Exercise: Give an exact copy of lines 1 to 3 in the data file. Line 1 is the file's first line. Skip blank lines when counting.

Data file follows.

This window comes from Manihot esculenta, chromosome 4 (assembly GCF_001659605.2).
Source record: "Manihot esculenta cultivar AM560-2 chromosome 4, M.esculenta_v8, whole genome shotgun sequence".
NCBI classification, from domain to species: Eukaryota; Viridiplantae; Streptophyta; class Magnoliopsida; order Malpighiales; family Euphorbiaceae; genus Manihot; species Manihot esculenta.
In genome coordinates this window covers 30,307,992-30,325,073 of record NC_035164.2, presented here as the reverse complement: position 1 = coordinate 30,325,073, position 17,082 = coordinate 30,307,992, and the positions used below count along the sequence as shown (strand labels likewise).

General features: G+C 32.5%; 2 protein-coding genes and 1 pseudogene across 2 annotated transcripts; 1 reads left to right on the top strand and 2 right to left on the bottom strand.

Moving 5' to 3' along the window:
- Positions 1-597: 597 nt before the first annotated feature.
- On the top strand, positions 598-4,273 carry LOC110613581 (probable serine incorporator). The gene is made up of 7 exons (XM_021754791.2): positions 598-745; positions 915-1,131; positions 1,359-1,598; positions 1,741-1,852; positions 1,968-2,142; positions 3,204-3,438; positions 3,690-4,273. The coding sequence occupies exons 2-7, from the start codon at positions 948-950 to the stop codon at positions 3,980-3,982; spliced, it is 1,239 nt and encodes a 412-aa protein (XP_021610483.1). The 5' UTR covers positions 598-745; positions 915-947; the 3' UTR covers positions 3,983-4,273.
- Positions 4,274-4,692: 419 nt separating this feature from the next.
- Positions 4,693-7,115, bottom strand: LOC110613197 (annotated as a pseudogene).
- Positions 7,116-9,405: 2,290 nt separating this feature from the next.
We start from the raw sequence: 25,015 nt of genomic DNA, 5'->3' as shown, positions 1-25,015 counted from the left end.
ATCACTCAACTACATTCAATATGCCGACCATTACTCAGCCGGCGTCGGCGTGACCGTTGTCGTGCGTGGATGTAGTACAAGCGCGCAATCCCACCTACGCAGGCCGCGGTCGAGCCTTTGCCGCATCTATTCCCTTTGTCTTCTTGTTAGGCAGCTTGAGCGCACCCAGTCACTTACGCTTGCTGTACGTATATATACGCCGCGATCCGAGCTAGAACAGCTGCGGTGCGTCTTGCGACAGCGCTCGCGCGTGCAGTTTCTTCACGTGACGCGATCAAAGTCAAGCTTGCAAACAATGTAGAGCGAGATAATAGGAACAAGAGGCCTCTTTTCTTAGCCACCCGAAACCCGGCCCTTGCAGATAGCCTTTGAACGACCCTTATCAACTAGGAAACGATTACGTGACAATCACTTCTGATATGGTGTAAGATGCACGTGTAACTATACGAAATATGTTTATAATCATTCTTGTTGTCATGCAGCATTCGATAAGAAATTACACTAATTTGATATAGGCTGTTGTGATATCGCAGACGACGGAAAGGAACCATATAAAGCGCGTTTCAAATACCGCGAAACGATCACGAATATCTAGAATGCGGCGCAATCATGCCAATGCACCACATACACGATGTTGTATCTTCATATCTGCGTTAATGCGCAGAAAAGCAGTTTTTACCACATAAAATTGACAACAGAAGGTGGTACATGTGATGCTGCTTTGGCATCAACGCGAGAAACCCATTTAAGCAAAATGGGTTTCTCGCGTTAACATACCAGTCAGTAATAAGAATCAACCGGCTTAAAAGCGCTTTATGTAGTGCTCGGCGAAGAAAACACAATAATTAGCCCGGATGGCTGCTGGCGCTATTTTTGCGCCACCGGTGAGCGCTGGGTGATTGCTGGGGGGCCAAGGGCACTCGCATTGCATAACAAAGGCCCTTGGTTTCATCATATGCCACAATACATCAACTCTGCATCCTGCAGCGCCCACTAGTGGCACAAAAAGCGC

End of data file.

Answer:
This window comes from Manihot esculenta, chromosome 4 (assembly GCF_001659605.2).
Source record: "Manihot esculenta cultivar AM560-2 chromosome 4, M.esculenta_v8, whole genome shotgun sequence".
NCBI classification, from domain to species: Eukaryota; Viridiplantae; Streptophyta; class Magnoliopsida; order Malpighiales; family Euphorbiaceae; genus Manihot; species Manihot esculenta.